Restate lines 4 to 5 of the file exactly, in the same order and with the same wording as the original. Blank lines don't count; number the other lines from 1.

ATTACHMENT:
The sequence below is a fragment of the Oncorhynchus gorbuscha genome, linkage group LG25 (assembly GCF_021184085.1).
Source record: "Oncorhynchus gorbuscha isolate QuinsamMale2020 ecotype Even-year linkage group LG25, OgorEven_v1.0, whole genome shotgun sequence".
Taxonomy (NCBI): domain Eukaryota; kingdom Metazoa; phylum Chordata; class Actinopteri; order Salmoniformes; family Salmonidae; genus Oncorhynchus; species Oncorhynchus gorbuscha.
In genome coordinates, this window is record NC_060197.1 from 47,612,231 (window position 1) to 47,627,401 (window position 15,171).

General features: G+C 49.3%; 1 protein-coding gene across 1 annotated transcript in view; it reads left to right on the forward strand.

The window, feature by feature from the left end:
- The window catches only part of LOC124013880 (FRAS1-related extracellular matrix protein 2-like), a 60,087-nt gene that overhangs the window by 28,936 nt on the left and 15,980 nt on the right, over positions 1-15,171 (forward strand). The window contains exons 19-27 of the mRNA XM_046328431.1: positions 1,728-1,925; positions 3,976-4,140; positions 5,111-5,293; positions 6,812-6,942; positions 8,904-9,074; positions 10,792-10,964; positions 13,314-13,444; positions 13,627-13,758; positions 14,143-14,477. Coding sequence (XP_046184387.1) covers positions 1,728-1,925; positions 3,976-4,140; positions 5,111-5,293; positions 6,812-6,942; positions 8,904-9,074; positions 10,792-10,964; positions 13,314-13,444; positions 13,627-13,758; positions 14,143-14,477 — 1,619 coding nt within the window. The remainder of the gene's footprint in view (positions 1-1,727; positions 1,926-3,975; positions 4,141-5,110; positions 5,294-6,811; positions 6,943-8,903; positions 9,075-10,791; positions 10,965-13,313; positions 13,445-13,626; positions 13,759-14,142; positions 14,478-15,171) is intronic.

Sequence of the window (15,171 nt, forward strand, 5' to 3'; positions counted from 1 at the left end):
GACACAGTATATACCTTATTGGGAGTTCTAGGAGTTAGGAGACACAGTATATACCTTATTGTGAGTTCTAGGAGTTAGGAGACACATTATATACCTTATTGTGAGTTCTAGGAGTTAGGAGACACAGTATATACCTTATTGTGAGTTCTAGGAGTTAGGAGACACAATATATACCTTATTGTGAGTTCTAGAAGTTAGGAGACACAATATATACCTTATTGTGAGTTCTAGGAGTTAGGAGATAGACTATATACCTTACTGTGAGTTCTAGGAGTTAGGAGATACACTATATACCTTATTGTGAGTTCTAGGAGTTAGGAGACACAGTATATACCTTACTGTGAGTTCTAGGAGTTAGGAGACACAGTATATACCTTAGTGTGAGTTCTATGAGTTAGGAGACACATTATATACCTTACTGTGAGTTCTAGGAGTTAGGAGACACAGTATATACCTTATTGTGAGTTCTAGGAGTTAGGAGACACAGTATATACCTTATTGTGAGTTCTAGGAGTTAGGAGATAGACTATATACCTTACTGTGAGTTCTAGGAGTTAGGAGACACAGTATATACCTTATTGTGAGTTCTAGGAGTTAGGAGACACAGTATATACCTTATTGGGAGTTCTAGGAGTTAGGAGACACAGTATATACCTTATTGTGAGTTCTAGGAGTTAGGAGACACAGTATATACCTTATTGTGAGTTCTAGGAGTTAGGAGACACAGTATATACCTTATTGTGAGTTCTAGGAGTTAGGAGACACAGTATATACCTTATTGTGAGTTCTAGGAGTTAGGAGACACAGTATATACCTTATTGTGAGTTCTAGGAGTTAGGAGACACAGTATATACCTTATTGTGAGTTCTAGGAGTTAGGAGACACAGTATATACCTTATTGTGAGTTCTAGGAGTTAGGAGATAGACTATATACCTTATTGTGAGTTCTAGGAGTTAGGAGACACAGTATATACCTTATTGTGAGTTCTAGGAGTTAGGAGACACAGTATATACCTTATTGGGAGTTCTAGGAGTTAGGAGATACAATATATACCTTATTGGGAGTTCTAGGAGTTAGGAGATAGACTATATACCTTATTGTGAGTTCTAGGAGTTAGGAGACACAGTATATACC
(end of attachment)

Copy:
In genome coordinates, this window is record NC_060197.1 from 47,612,231 (window position 1) to 47,627,401 (window position 15,171).

General features: G+C 49.3%; 1 protein-coding gene across 1 annotated transcript in view; it reads left to right on the forward strand.